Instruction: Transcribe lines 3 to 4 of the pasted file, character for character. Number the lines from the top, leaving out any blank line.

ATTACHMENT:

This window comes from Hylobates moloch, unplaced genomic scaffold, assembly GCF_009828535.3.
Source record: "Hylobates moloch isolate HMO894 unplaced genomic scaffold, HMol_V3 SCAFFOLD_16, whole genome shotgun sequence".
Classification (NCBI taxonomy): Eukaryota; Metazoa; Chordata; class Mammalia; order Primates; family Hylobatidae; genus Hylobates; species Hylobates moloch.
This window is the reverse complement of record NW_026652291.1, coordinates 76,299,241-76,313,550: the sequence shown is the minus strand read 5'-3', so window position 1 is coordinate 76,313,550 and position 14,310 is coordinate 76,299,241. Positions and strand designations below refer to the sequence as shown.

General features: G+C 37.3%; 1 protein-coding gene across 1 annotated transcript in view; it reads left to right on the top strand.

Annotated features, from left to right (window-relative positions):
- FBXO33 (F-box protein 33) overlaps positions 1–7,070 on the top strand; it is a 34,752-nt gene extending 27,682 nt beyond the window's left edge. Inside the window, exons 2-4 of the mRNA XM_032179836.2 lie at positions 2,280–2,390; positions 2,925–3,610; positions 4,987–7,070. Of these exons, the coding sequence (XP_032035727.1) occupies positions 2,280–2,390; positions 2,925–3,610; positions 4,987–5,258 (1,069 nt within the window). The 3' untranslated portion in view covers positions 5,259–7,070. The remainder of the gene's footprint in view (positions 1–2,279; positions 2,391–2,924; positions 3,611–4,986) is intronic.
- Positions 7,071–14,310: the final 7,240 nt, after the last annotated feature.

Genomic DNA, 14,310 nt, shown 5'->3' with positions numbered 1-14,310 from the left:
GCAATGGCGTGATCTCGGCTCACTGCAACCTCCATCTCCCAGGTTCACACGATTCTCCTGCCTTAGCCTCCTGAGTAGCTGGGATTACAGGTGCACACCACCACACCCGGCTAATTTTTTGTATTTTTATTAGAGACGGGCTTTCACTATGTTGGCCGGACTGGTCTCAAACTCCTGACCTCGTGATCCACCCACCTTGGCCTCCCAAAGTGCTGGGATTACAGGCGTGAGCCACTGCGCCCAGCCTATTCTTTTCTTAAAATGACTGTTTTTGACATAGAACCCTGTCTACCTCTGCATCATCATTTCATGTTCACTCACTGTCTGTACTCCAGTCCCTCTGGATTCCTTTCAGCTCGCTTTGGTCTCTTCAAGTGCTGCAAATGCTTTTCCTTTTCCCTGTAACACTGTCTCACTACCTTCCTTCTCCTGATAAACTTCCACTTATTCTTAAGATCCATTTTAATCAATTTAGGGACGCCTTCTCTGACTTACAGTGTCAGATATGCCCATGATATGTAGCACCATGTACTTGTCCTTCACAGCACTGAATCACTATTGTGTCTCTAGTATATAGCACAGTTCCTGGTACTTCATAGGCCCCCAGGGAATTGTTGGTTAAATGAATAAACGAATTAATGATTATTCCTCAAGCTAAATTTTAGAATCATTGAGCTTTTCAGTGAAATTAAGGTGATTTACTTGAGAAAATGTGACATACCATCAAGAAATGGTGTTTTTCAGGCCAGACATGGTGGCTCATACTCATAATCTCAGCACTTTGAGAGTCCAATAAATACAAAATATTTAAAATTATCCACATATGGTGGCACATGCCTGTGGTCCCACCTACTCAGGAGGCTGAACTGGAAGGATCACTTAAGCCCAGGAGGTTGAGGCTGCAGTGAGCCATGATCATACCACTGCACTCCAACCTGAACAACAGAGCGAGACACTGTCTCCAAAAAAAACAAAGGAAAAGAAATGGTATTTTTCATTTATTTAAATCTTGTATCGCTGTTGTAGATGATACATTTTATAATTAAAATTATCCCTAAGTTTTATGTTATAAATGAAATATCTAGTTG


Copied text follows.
Classification (NCBI taxonomy): Eukaryota; Metazoa; Chordata; class Mammalia; order Primates; family Hylobatidae; genus Hylobates; species Hylobates moloch.
This window is the reverse complement of record NW_026652291.1, coordinates 76,299,241-76,313,550: the sequence shown is the minus strand read 5'-3', so window position 1 is coordinate 76,313,550 and position 14,310 is coordinate 76,299,241. Positions and strand designations below refer to the sequence as shown.